Jeff Goodell and Mark Serreze in Conversation with Marcus Moench

 

This session at the ZEE JLF at Boulder brought together three authors – Jeff Goodell, Mark Serreze and Marcus Moench – whose writing and work have brought them to the cutting-edge of climate change. A short discussion on Mark Serreze’s The Brave New Arctic opened the discussion.

It took many years to see what was happening, said Serreze; he never thought that this would concern him. Then the evidence became too overwhelming.

He described camping on an icecap for three months while working as a researcher for a famous climate scientist in 1982: ‘That icecap does not exist anymore. That made climate change personal to me.’

Goodell had a different reason. He was in New York during Hurricane Sandy when 9 feet of water went through the streets of Manhattan. Talking to an engineer about this, he was told that this was only ‘a dress rehearsal for sea-level rise’. The engineer asked Goodell to look at Miami.

Jeff Goodell eventually took his advice and went to Miami, which led to his Rolling Stone article called ‘Goodbye Miami’. ‘I began to ask questions. What are the implications worldwide? I went travelling and looking at other places where sea-level change is going to have an impact. That’s how my book came about.’

According to Goodell, the challenge he had in writing his book was connecting the dots between the melting north and the condominium-owners on South Beach and the middle-class labourer in Hialeah.

Serreze said, ‘Despite all the work that we think we’re doing in conferences like these, we’re failing in the effort to stop climate change.’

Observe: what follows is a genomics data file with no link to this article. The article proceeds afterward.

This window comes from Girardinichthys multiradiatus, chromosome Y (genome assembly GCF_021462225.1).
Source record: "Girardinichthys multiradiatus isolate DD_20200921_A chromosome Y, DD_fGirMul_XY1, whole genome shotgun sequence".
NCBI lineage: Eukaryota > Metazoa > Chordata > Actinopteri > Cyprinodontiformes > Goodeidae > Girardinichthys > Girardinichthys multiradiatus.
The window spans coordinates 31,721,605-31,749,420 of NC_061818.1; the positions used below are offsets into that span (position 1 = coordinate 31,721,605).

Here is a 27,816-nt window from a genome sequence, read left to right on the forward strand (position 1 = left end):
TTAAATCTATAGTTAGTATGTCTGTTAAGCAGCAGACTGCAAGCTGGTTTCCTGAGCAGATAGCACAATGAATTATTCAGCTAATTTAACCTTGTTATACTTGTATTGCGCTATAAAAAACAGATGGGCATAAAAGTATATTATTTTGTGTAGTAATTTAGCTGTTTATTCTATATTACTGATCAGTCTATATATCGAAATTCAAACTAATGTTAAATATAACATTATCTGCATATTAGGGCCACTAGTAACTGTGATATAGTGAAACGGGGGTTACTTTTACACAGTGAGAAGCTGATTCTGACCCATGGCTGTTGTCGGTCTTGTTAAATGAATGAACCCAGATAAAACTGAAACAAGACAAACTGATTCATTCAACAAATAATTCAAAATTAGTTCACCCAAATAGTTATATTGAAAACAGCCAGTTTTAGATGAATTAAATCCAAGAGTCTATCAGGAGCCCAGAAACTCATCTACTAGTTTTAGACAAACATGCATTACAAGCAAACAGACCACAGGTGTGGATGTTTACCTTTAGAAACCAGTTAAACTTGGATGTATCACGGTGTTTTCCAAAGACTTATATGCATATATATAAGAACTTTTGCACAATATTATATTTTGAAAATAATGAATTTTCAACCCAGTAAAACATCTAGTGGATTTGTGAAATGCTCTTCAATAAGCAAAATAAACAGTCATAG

Goodell added, ‘Ten feet of sea-level rise is baked into the cake, even if we stop using fossil fuels tomorrow.’

Moench asked, ‘Should we have hope? How can we avoid being too pessimistic given that the challenges are not simple but social, political and economic?’

The discussion then moved from practical to theoretical perspectives. In discussing the smaller things that we do to conserve water and prevent waste, Moench lamented them as but a ‘drop in the bucket’.

‘We have no choice but to be optimistic about these techniques for addressing the larger problem, knowing that the challenges will persist until more substantial changes are made to how we live, build, and think about everything.’

Serreze said, ‘The thing that makes climate change so hard to figure out is that everything is connected to everything. That is the problem.’

Calling it a race against time, Goodell argued that social change is working against the problem of climate change. ‘Rich Western countries are the cause of the global problem.’ He described the Marshall Islands and how they were going to be devastated by sea-level change, even though they were a small country and did not pollute like Detroit or San Francisco. ‘Climate change is going to displace people, at a time when we are not accommodating to people on the move.’